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last edited: 12/22/15
One of the very best chemicals for growing crystals is copper sulfate. The
only trouble with it is that is a poisonous chemical compound. Because of its
poisonous nature, it has been used to kill tree roots in sewers. A solution of
copper sulfate is simply flushed down the toilet to kill tree roots. In some cases
this treatment turned out to cause more harm than good. If the sewer pipes were
made out of cast iron, the copper sulfate reacted with the iron, causing the iron to
go into solution and precipitating tiny copper crystals in the process. The tiny
copper crystals were then usually washed away by subsequent flushing, but
larger holes were created in the iron pipes that allowed larger roots to grow in the
pipes at a later time. Because of its use in killing tree roots, copper sulfate can be
purchased in hardware and plumbing supply stores.
So, if you wish to grow copper sulfate crystals, you must seriously emphasize
the fact to your students that the chemical is poisonous and that they must wash
their hands after working with this chemical. One factor helping in the safety of
using this material is that even in dilute solutions it has a very bad taste.
sulfate responds well to the supersaturation technique is which you
dissolve as much copper sulfate as possible in boiling hot water and then allow it
slowly cool. Nice crystals can form in as little as 4 to 6 hours. Warning! Copper
sulfate chemically reacts with iron, so do not try try to warm a solution in a stainless
steel kettle. One of the videos listed at the bottom of this page shows crystals of
copper sulfate that were grown in four hours by the supersaturation technique.
sharpest and clear copper sulfate crystals form by the evaporation
process. Just prepare a saturated solution (in which you have dissolved as much
copper sulfate that you can in water). Carefully and slowly pour this solution into
a clean glass or plastic container, making sure that any undissolved crystals are
left behind in the first container. Any crystals that are transferred to the new
container will become seed crystals that will trigger off the formation of crystal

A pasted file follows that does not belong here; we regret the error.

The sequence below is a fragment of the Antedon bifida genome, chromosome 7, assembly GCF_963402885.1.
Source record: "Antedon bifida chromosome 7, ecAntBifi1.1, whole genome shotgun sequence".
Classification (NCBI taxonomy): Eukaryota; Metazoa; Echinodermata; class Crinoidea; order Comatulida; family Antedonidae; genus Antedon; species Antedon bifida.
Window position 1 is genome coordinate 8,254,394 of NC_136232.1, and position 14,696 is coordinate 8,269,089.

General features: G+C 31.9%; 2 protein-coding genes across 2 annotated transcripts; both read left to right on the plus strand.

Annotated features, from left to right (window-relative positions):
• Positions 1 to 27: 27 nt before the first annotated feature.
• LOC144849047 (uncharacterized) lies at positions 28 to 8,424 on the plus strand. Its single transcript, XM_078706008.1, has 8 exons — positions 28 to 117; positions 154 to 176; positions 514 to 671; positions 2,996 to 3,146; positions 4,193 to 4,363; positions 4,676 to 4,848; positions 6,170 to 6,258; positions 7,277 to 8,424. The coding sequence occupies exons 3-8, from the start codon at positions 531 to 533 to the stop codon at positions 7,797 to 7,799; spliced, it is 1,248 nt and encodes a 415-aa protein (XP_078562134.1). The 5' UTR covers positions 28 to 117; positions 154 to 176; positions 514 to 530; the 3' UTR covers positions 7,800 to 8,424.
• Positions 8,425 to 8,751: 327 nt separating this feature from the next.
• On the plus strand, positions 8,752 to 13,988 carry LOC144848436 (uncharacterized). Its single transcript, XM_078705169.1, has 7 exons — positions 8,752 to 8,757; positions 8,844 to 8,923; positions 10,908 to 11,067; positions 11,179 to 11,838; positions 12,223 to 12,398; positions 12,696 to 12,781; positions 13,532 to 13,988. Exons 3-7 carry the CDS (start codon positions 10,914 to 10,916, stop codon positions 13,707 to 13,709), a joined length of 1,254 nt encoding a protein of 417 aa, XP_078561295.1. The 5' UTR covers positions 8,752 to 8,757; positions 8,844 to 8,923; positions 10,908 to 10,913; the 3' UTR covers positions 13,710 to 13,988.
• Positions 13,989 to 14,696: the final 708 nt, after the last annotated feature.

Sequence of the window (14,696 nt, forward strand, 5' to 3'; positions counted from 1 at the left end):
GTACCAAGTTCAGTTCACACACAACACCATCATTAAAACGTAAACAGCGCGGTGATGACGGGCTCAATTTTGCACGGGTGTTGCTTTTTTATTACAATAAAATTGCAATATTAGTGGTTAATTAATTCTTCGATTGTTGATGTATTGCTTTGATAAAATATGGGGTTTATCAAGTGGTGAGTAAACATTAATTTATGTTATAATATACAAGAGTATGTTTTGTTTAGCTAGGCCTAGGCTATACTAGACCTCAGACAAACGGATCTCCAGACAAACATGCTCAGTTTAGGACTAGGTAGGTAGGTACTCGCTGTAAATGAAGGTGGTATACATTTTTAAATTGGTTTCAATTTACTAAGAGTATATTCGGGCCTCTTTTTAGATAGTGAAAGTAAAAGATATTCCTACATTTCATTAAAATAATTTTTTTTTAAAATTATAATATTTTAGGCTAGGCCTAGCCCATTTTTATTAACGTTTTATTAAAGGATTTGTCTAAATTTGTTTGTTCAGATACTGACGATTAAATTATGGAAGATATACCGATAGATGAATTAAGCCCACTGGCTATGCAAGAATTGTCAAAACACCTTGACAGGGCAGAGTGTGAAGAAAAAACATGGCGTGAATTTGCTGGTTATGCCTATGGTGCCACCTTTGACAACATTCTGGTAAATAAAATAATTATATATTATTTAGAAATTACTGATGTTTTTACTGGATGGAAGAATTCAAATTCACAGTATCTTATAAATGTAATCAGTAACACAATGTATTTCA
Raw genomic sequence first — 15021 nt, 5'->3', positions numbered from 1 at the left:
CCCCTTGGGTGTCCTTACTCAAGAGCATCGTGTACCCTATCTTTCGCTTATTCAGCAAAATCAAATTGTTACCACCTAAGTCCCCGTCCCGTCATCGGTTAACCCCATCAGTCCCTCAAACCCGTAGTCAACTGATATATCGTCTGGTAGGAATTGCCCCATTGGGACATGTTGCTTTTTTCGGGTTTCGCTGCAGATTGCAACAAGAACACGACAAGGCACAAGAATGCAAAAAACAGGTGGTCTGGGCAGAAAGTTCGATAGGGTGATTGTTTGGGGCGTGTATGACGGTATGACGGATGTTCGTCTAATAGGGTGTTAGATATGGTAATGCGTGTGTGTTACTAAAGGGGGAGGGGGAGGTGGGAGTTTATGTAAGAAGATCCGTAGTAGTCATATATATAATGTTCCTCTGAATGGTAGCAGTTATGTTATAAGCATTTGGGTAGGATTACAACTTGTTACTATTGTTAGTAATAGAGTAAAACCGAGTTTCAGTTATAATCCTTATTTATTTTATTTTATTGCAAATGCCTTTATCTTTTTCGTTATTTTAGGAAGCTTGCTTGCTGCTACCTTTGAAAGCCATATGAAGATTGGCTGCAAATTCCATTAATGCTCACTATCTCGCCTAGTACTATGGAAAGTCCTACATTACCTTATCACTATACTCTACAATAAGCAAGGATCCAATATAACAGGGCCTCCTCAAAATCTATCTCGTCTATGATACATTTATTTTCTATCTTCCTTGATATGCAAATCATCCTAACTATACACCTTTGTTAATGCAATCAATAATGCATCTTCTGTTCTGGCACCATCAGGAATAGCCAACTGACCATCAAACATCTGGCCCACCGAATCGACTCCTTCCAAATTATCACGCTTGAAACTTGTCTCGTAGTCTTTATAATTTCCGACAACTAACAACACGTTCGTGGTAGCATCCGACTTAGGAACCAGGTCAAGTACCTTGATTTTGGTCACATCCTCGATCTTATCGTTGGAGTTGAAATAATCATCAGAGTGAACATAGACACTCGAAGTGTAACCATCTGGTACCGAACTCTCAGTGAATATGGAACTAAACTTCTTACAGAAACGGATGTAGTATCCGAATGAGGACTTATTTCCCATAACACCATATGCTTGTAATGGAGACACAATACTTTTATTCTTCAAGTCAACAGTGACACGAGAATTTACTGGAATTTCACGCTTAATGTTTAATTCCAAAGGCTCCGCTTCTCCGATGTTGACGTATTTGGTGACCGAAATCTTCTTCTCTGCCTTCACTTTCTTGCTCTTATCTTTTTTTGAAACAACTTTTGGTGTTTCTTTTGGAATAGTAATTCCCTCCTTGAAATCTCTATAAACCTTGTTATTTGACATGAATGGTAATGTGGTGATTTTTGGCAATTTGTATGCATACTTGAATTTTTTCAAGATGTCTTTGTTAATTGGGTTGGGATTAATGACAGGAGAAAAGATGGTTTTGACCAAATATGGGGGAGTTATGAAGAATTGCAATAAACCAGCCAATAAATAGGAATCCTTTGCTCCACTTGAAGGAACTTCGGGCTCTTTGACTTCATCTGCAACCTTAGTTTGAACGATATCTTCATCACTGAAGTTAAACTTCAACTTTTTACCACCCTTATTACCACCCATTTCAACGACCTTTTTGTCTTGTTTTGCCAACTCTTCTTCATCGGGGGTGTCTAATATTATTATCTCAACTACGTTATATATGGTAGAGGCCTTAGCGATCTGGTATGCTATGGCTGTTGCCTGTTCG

growth. Too many seed crystals will produce myriads of tiny copper sulfate
crystals instead of just a few, large crystals. Even the process of pouring the
saturated solution from one container to another can trigger the production of
large numbers of seed crystals. Carefully pouring the solution slowly and
avoiding any splashing will reduce the chance of creating extra seed crystals.
on the right was allowed to evaporate for two weeks and it
produced the following crystals.
a nice cluster of copper sulfate crystals
The deep beautiful blue color makes copper sulfate a popular chemical for
Copper sulfate produces Triclinic crystals.
The triclinic shape of copper sulfate can be seen in this cluster of crystals.
sulfate crystals are somewhat strange. Some crystals can hold their
color for years with no change, while others dehydrate and turn into a white
This crystal of copper sulfate is nearly twenty years old. Note the white
patches where it is starting to dehydrate.
Notice the fingerprints on this crystal of copper sulfate. The crystals that have
been grown at room temperature from solution are water soluble. Moisture from
your fingers can dissolve these crystals and leave finger prints on the crystal
surfaces. So, if you want to keep your specimens shiny, don't touch the crystal
surfaces. The finger prints also indicate that some of the copper sulfate dissolved
and now you have some copper sulfate on your hands.
The attractive specimen above is also nearly twenty years old. It was kept
away from heat and light which is why it did not deteriorate.
sulfate forms naturally, it is known as the mineral chalcanthite.
links on growing copper sulfate crystals
How to Grow Copper Sulfate Crystals
VIDEO: 4 Hour Copper Sulfate Crystals
VIDEO: My Biggest Copper Sulfate Crystal Ever
VIDEO: Copper Sulfate Crystal